A sign links a local man to the film “Christmas Story”
Some people might have a hard time naming their favorite holiday movie, but Mitch Williams won’t – he’ll tell you right away that it’s “A Christmas Story”.
Williams has watched the popular film probably more times than he can count – “dozens,” he said this week. It hit theaters in 1983 and reappears on TV every Christmas to viewers’ delight, telling the story of a 9-year-old boy named Ralphie Parker who desires only one gift: a Red Ryder BB pistol. .
This plot aspect of a family-oriented 1940s film revolves around a storyline familiar to generations of American men who were warned they would shoot an eye if they were given the rifle. coveted compressed air.
“I guess I could still relate to Ralphie’s quest for the Red Ryder BB pistol,” Williams explained Wednesday of his appreciation for the film.
“I remember there were years when I wanted a special Christmas present from Santa Claus and I left hints to my parents and Santa Claus, hoping it would be under the tree,” he said. he adds. “I also love the feeling of nostalgia presented by the music and the old toys used in the movie.”
For Mitch Williams, his fascination with charming history goes much further.
“My love for this runs so deep that I search and try to find antique toys and props that are shown throughout the movie,” revealed Williams, who is the director of public works for Mount Airy.
“But my main fascination over the years has been trying to find an authentic billboard that rips Ralphie’s BB off his Red Ryder and almost shoots him in the eye.”
In the movie, Ralphie is surprised to have the air rifle for Christmas and takes it outside to shoot a target perched on the metal panel in his backyard. The ricocheting BB comes back and knocks off his glasses, and looking for them, Ralphie thinks he has indeed pulled an eye.
Williams thought for years that the brand was advertising Coca-Cola, Pepsi or Orange Crush soft drinks.
After HDTV came on and the scene got clearer, he realized that it was more of a drink sign from the Golden Age.
Williams indicated that Golden Age was a regional company located near Cleveland that produced drinks from the 1930s to the 1970s. The Parker family home where “A Christmas Story” was filmed is located in Cleveland, so the use of this sign was a natural phenomenon.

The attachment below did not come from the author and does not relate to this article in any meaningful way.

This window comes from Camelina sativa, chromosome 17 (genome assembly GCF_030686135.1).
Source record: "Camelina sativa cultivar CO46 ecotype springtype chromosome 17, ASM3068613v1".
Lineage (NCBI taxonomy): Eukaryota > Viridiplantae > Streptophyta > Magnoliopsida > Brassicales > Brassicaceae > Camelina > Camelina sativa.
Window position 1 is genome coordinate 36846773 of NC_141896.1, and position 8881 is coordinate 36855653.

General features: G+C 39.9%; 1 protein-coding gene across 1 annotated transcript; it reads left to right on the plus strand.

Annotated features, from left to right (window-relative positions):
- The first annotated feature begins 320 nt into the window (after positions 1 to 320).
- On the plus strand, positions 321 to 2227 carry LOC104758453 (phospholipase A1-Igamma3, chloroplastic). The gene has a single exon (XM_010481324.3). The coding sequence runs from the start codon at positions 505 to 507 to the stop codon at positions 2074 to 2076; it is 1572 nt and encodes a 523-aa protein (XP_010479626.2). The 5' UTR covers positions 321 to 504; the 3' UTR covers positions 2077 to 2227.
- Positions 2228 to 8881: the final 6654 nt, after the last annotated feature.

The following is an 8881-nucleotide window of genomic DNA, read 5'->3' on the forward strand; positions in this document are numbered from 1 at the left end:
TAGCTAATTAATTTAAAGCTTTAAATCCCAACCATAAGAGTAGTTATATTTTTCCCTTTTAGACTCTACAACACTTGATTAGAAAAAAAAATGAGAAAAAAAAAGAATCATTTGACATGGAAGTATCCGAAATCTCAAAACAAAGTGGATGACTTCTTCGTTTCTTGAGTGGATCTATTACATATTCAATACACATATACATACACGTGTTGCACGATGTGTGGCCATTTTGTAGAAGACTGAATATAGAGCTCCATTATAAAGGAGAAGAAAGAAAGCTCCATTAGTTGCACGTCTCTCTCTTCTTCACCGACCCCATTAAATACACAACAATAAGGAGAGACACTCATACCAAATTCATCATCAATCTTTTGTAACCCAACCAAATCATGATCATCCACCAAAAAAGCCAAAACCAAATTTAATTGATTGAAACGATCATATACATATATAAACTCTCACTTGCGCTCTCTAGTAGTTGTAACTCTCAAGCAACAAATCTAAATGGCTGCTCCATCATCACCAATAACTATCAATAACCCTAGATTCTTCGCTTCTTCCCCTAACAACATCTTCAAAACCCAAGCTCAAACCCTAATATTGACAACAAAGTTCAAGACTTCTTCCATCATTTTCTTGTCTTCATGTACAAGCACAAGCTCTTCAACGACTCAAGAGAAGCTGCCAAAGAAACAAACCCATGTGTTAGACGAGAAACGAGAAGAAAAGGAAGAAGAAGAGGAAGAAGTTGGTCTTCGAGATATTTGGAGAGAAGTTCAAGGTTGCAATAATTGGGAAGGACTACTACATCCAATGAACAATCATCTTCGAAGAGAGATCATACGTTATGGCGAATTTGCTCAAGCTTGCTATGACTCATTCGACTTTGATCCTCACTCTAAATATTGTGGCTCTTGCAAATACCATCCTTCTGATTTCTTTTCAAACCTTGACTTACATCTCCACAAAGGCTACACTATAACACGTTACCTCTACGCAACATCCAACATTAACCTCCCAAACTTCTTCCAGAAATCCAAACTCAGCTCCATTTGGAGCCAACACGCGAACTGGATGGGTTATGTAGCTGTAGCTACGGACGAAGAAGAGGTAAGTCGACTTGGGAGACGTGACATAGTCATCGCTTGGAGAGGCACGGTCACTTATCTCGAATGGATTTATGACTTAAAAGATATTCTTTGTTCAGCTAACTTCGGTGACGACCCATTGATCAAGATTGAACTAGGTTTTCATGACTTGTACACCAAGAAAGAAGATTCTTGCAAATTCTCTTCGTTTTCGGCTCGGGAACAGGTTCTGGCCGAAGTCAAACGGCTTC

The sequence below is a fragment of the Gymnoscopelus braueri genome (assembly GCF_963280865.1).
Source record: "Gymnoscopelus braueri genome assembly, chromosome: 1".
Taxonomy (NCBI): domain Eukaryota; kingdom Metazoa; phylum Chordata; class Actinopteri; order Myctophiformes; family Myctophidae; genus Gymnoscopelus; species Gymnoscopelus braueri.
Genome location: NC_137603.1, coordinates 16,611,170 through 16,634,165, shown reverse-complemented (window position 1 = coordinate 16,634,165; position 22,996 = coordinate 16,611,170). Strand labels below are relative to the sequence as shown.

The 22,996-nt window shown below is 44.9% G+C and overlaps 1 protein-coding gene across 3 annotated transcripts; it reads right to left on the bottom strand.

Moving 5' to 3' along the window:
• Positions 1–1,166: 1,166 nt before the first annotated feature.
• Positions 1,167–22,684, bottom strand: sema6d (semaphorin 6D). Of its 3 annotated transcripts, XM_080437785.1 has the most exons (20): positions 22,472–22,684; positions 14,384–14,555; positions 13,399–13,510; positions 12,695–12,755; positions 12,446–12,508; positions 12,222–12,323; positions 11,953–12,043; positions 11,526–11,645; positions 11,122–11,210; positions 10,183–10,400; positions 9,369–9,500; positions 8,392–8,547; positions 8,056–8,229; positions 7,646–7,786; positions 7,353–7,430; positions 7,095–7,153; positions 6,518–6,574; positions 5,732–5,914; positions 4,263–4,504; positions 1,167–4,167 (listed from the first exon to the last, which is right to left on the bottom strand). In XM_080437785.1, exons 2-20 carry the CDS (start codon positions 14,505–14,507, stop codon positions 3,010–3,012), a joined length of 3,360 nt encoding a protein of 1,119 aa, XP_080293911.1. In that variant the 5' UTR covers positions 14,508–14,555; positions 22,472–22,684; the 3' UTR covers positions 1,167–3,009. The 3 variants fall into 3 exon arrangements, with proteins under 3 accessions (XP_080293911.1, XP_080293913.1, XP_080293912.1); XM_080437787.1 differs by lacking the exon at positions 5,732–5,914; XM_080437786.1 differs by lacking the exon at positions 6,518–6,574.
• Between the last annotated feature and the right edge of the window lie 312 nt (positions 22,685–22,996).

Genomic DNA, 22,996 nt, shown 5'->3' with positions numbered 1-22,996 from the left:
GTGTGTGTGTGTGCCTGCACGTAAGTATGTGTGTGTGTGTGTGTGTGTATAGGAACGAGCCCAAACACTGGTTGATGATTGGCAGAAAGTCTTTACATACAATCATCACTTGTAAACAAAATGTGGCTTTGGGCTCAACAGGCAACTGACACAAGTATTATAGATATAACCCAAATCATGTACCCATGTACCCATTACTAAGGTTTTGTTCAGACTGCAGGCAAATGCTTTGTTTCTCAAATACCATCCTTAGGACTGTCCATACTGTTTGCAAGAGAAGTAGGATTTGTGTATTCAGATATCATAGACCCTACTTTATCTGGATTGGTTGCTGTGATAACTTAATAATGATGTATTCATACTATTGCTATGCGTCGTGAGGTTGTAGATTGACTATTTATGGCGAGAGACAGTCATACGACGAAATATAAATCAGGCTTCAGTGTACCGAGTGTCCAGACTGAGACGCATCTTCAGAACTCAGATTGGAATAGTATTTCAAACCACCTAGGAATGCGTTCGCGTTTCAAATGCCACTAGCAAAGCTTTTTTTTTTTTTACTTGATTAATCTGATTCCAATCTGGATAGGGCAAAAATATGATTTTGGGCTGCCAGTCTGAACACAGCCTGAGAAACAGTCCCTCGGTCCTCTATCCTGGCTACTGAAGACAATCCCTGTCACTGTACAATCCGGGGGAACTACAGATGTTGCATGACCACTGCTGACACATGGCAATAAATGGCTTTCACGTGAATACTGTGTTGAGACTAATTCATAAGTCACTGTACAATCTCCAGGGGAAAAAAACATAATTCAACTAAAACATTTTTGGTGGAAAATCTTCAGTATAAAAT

Given his interest in trying to locate such objects appearing in the film, Williams searched the internet to learn that drink signs from the Golden Age were extremely rare and virtually non-existent.
In the past four years, only a few have appeared on the eBay Marketplace website and these weren’t entirely designed like the one appearing in “A Christmas Story,” according to the local man.
did not stop there
Being someone who is artistically and mechanically inclined as a longtime professional engineer, Williams then decided to take matters into his own hands.
A few years ago, he was able to obtain high definition photographs of an original image “close enough” to the sign. Using these photos, other online images, and screenshots of the famous Christmas morning scene, Williams was able to recreate the Ralphie sign in vector software used in graphic design to create digital art.
It was in 2017, when the local man had the right artwork for the sign, but couldn’t find a company to make a replica of the marker.
“Fortunately, Cyndy Goins Vipperman of Imperial Images helped me create two ‘prototypes’ that were made by wrapping vinyl prints on sheet metal,” Williams recalled. “They were very, very sweet but they didn’t quite have the feel of a real vintage advertising sign.”
Despite this, Williams brought one of the prototype panels home from Cleveland in 2018.
“When I was there I showed the sign to the staff and then they let me know they were interested in getting one,” Williams said. “Since I was a huge fan, I finally donated to them thinking they were going to hang it in someone’s gift shop or in someone’s office.”
To Williams’ surprise, he received a photo days later showing staff had placed their recreated Golden Age sign in the backyard of the house. This was at the exact spot where the iconic scene was filmed in the early 1980s with the sign positioned vertically.
Williams was delighted with the use of his sign on the exterior of the building in Cleveland, which had been previously restored and reconfigured inside to match the soundstage interiors and is open to the public as A Christmas Story House.
“I am honored and honored that the staff at A Christmas Story House believe my sign was detailed and authentic enough to have placed it in the backyard,” he noted.
Still, Williams was still not satisfied with just rendering a few prototypes.
“I wanted to find a sign company that would produce them to original specifications with the right metal thickness and embossed letters,” he recalls. “I also wanted them to be mass-produced so that they would be available to fans of the film.”
This quest led Williams to locate an antique sign reproduction company in late 2020 that was willing to take over the project to which he had devoted four years of effort.
He sent her the illustration and after some minor color adjustments the company began production.
It took about five months to manufacture the panels, which were distributed in the United States in May. Since then, Williams has seen them for sale on eBay, at antique shops and at flea markets.
The A Christmas Story House gift shop also has the signs, which typically sell online for around $ 100.
“I haven’t made a dime yet,” Williams said of the company.
However, he’s happy to have continued part of the history of cinema – while also offering the usual warning surrounding the initial appearance of the Golden Age sign:
“If you buy one, be careful and don’t go out of your way,” Williams warned.
Tom Joyce can be reached at 336-415-4693 or on Twitter @Me_Reporter.